Breaking out of the waiting place; Norah’s Inquest

Last week, back in the town where Norah died and held amongst the consultants, pathologists and other professionals involved in Norah’s care, Norah’s inquest was finally concluded. We have suspected all along that we wouldn’t find a cause for Norah’s death, so to an extent we were prepared for the outcome. In anticipation of the inquest we had played out a multitude of scenarios, and ultimately nothing in the hearing came as a shock. The coroner concluded Norah’s case under the umbrella of Sudden Unexplained Early Neonatal Death (SUEND), which is a diagnosis of exclusion similar to Sudden Infant Death Syndrome (SIDS).

Throughout the last ten months without Norah, I have striven to face my grief head on, with an honest and ultimately hopeful force behind everything I have done. In reflecting on Norah’s inquest, from the way her case was handled, to how it concluded, there is an absence of that driving, hopeful force that I have embodied so far. The label that Norah’s death falls under is a stark reflection of how I feel in the aftermath of the hearing. Within the confines of the open ended investigation, as desperate as I felt reach to end of the inquest, I became accustomed to the security of the unknown, but familial and ultimately ongoing process. I thought I would feel a sense of relief once that process ended, I looked forward to removing the coroner’s phone number from speed dial and collecting post without fear of what reports were awaiting us. The finality of the conclusion absent of a diagnostic outcome feels almost callous though, and the weight of the senseless nature of Norah’s death has felt almost too much to bear.

Whilst our strength in enduring grief and moving forward has never felt easy, at every stage up until now persistence didn’t feel optional. Whilst I recognise our abiding love and perseverance throughout every decision so far, every stage we have met up until now has had an external drive. We had a funeral to plan, a meeting to attend, a report to chase, a phone call to make; there have been tasks, expectations and official regulations guiding us along. Perhaps then, that is why I feel so lost right now. Without ongoing external forces, it feels like it is time to make an active decision to pause in our grief, and to continue to encourage growth. It may be that this is the courage we are always hearing so much about, although it’s rare for us to feel like anything other than ordinary people responding to incredibly difficult circumstances. As tempting as it feels to succumb to overwhelming devastation, our lives are still waiting to be lived with and alongside Norah. So in an attempt to break out of the waiting place, we are making a mindful decision to sit with, and accept, the absence of an explanation, before we take steps to continue constructing and personifying the hopeful drive that has carried us this far.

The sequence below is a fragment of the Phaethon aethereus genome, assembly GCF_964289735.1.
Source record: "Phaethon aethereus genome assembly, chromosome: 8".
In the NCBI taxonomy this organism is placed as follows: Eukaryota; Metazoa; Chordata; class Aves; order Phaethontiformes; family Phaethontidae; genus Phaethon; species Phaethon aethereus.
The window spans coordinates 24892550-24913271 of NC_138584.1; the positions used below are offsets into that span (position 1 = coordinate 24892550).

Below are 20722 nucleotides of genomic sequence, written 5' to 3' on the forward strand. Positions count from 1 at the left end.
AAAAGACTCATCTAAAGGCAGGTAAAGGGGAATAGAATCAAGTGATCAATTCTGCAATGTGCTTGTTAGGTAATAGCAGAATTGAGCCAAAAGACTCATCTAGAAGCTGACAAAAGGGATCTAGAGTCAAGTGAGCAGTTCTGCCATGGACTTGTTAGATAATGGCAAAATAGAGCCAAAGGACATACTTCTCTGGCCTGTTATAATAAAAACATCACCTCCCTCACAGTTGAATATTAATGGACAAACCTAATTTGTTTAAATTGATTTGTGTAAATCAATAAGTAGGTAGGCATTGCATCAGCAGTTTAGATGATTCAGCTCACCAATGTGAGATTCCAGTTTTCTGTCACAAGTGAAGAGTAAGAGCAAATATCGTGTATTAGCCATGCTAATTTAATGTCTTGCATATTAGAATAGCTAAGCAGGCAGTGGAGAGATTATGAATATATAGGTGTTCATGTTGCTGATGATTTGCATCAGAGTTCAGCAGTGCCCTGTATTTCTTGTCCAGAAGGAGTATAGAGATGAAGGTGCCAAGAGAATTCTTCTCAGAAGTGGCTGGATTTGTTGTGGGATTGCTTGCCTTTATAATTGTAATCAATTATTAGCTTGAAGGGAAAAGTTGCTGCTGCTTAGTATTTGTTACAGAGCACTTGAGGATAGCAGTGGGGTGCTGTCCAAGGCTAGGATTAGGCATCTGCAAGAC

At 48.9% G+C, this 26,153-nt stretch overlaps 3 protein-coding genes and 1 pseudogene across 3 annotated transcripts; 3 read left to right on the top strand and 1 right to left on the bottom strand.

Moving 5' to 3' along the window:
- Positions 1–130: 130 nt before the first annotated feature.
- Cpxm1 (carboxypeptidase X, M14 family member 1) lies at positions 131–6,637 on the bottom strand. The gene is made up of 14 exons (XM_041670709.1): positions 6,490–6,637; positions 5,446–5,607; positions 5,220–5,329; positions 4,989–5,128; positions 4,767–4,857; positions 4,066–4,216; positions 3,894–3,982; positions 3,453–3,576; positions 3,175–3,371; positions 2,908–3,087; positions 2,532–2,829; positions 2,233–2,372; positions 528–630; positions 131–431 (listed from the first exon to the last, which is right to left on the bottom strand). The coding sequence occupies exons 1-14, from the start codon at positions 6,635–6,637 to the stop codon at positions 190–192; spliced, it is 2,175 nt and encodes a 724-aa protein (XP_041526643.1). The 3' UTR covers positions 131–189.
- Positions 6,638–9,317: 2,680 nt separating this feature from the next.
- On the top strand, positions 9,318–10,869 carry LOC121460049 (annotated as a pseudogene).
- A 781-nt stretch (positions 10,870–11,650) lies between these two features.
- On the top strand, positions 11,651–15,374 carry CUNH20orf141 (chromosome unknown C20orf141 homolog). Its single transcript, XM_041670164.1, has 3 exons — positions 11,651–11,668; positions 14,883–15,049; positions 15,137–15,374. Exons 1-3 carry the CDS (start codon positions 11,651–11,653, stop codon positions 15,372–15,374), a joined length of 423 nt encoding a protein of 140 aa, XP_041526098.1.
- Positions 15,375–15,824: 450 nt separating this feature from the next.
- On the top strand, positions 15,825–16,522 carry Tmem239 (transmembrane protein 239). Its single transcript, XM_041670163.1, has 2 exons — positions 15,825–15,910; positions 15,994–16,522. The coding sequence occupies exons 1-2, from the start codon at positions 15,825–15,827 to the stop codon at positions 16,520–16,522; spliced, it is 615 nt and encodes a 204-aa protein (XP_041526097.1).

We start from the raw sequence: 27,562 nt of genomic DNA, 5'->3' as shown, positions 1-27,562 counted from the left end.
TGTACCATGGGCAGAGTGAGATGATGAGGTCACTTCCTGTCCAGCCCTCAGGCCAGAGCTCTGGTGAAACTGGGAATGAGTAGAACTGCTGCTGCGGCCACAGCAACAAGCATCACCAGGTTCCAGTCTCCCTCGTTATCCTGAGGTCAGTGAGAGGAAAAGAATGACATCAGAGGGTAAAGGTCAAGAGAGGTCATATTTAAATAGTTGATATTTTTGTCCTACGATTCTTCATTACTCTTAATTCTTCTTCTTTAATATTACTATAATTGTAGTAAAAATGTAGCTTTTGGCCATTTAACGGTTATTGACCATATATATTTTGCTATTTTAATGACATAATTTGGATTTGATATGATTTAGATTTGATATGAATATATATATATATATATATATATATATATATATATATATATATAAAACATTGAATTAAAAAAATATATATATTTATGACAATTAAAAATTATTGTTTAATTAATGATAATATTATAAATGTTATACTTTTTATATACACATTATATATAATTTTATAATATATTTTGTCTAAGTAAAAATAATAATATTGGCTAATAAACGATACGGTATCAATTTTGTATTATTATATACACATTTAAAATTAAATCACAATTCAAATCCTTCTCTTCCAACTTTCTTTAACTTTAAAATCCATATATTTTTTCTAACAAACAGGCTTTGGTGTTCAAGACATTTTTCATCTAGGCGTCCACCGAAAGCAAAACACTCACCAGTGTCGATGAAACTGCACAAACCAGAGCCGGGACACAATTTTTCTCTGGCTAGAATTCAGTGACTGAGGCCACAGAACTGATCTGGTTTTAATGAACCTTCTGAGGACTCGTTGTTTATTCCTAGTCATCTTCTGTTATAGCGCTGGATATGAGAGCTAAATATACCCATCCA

One Comment Add yours

  1. Tom says:

    Your courage encourages me to not lick ancient wounds raw as usual as I approach 28 years since our family lost Sam. Thank you. Although we had a firm explanation as to how he died, the real answer of “why” can only forever left unexplained. I hope your not too disappointed at the outcome of the inquest. I’m sure no result could even come close to explaining your why.
    Every day I gaze for hours in wonder and gratitude at Phoebe. But in her I’ll always see her first friend Norah and feel an echo of the pain and love burning inside you both. Take that pain and love with you and let it fuel the rest of your journey that I’m sure will be filled with joys you only just beginning to be able to imagine. I feel so lucky to have shared the warmth from Norah’s light and I’ll feel that with me for the rest of my journey xxx

    Like

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